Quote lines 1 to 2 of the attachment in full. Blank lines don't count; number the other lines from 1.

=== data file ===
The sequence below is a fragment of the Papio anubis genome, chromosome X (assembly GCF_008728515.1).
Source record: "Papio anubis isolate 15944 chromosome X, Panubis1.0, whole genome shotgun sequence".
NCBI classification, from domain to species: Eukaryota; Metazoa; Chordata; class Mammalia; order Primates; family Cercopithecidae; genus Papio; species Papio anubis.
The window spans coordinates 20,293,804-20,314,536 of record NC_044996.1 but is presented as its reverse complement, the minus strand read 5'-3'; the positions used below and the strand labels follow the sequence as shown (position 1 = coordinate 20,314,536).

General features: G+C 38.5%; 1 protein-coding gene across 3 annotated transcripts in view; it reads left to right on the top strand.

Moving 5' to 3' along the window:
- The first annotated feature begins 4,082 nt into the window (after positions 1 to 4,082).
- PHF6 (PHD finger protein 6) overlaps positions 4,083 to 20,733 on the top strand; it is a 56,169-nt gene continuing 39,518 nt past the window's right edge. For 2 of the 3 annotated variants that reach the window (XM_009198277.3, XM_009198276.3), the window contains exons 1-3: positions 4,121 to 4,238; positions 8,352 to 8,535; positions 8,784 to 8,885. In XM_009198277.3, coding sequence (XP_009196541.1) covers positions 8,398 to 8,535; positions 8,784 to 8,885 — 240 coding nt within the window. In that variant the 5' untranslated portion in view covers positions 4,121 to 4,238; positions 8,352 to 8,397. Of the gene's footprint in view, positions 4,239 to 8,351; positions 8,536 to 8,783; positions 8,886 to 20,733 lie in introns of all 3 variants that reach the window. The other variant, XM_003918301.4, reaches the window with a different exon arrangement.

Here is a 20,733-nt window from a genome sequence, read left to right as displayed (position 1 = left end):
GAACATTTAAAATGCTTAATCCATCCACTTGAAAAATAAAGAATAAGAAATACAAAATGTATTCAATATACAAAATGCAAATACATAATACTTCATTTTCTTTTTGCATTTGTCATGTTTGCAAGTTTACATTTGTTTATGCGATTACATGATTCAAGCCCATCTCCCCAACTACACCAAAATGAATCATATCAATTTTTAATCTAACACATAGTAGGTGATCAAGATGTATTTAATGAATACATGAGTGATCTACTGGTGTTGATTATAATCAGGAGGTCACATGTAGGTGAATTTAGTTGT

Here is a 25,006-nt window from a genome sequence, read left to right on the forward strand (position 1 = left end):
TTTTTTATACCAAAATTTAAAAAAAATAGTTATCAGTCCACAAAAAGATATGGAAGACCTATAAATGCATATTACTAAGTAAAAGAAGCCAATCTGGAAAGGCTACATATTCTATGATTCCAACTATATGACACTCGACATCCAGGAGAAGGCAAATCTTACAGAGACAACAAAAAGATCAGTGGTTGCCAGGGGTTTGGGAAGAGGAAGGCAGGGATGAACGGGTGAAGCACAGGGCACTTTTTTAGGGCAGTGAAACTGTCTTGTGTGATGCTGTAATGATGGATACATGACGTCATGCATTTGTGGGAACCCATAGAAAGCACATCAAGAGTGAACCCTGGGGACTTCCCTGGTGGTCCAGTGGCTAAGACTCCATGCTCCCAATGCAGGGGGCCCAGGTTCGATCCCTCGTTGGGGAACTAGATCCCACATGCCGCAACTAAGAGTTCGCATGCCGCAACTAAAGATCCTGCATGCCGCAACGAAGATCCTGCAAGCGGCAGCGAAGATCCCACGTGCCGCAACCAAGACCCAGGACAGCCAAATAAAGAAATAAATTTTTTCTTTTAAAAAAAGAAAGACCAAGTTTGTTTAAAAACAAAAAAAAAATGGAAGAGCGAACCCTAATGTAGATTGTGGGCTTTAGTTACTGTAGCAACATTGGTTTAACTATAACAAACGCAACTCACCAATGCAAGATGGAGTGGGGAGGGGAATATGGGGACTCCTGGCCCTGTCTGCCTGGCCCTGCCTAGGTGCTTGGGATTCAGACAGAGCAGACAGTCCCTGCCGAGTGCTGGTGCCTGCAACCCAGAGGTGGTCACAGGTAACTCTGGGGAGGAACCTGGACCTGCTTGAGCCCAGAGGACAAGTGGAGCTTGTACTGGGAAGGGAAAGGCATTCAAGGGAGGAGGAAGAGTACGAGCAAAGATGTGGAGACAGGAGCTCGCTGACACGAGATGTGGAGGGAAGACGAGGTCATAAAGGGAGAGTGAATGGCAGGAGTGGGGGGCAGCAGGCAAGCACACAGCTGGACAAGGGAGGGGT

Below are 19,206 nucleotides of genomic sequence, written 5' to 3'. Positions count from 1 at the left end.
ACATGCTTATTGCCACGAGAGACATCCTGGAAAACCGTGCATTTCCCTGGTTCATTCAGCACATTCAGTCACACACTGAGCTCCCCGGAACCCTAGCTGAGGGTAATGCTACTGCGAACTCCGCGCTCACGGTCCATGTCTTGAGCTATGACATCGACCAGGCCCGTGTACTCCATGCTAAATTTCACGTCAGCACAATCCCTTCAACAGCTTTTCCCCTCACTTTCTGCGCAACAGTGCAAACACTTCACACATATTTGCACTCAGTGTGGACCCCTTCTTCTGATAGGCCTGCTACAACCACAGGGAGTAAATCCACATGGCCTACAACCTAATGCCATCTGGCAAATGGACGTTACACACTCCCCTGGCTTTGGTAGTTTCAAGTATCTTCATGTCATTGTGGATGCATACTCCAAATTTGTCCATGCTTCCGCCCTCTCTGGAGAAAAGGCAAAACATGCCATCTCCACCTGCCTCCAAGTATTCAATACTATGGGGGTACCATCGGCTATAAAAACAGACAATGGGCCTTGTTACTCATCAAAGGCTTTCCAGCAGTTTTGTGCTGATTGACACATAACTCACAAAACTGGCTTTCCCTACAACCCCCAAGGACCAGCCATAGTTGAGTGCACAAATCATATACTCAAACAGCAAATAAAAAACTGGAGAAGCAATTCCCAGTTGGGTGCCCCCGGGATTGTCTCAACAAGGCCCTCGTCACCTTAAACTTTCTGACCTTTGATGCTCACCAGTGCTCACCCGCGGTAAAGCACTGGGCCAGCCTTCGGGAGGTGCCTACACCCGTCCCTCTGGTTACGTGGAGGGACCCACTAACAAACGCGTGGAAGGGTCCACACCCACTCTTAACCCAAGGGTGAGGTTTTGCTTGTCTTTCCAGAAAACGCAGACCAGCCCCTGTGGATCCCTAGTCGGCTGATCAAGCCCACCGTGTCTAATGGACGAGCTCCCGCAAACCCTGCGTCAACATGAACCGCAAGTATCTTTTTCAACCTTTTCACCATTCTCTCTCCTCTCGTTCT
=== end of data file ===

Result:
The sequence below is a fragment of the Papio anubis genome, chromosome X (assembly GCF_008728515.1).
Source record: "Papio anubis isolate 15944 chromosome X, Panubis1.0, whole genome shotgun sequence".